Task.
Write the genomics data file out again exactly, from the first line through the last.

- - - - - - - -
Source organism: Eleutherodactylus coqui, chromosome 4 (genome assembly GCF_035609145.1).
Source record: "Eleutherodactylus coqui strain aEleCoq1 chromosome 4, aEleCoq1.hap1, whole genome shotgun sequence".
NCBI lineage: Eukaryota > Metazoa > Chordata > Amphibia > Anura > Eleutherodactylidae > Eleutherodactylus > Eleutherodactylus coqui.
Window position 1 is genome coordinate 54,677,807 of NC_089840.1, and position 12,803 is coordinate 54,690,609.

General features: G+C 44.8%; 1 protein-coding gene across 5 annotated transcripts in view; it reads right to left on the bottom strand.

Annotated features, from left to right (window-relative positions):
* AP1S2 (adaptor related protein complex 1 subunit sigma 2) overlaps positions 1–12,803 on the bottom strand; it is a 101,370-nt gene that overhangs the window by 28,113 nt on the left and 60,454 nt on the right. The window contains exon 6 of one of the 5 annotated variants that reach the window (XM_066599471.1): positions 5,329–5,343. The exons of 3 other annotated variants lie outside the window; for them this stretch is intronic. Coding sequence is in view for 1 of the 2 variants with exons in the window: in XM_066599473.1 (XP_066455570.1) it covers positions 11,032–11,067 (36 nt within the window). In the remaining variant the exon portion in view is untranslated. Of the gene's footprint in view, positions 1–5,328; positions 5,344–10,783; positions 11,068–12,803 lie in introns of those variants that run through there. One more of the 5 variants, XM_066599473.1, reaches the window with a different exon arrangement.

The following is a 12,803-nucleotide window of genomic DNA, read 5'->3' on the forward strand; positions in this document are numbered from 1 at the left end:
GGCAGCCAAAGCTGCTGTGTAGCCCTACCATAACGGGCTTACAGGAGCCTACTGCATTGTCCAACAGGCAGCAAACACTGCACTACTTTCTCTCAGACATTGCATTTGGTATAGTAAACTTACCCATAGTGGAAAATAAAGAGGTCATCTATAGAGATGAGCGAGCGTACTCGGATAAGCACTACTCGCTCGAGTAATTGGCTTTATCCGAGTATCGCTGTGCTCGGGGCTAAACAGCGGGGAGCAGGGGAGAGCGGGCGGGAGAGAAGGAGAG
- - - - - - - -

Source organism: Eleutherodactylus coqui, chromosome 4 (genome assembly GCF_035609145.1).
Source record: "Eleutherodactylus coqui strain aEleCoq1 chromosome 4, aEleCoq1.hap1, whole genome shotgun sequence".
NCBI lineage: Eukaryota > Metazoa > Chordata > Amphibia > Anura > Eleutherodactylidae > Eleutherodactylus > Eleutherodactylus coqui.
Window position 1 is genome coordinate 54,677,807 of NC_089840.1, and position 12,803 is coordinate 54,690,609.

General features: G+C 44.8%; 1 protein-coding gene across 5 annotated transcripts in view; it reads right to left on the bottom strand.

Annotated features, from left to right (window-relative positions):
* AP1S2 (adaptor related protein complex 1 subunit sigma 2) overlaps positions 1–12,803 on the bottom strand; it is a 101,370-nt gene that overhangs the window by 28,113 nt on the left and 60,454 nt on the right. The window contains exon 6 of one of the 5 annotated variants that reach the window (XM_066599471.1): positions 5,329–5,343. The exons of 3 other annotated variants lie outside the window; for them this stretch is intronic. Coding sequence is in view for 1 of the 2 variants with exons in the window: in XM_066599473.1 (XP_066455570.1) it covers positions 11,032–11,067 (36 nt within the window). In the remaining variant the exon portion in view is untranslated. Of the gene's footprint in view, positions 1–5,328; positions 5,344–10,783; positions 11,068–12,803 lie in introns of those variants that run through there. One more of the 5 variants, XM_066599473.1, reaches the window with a different exon arrangement.

The following is a 12,803-nucleotide window of genomic DNA, read 5'->3' on the forward strand; positions in this document are numbered from 1 at the left end:
GGCAGCCAAAGCTGCTGTGTAGCCCTACCATAACGGGCTTACAGGAGCCTACTGCATTGTCCAACAGGCAGCAAACACTGCACTACTTTCTCTCAGACATTGCATTTGGTATAGTAAACTTACCCATAGTGGAAAATAAAGAGGTCATCTATAGAGATGAGCGAGCGTACTCGGATAAGCACTACTCGCTCGAGTAATTGGCTTTATCCGAGTATCGCTGTGCTCGGGGCTAAACAGCGGGGAGCAGGGGAGAGCGGGCGGGAGAGAAGGAGAG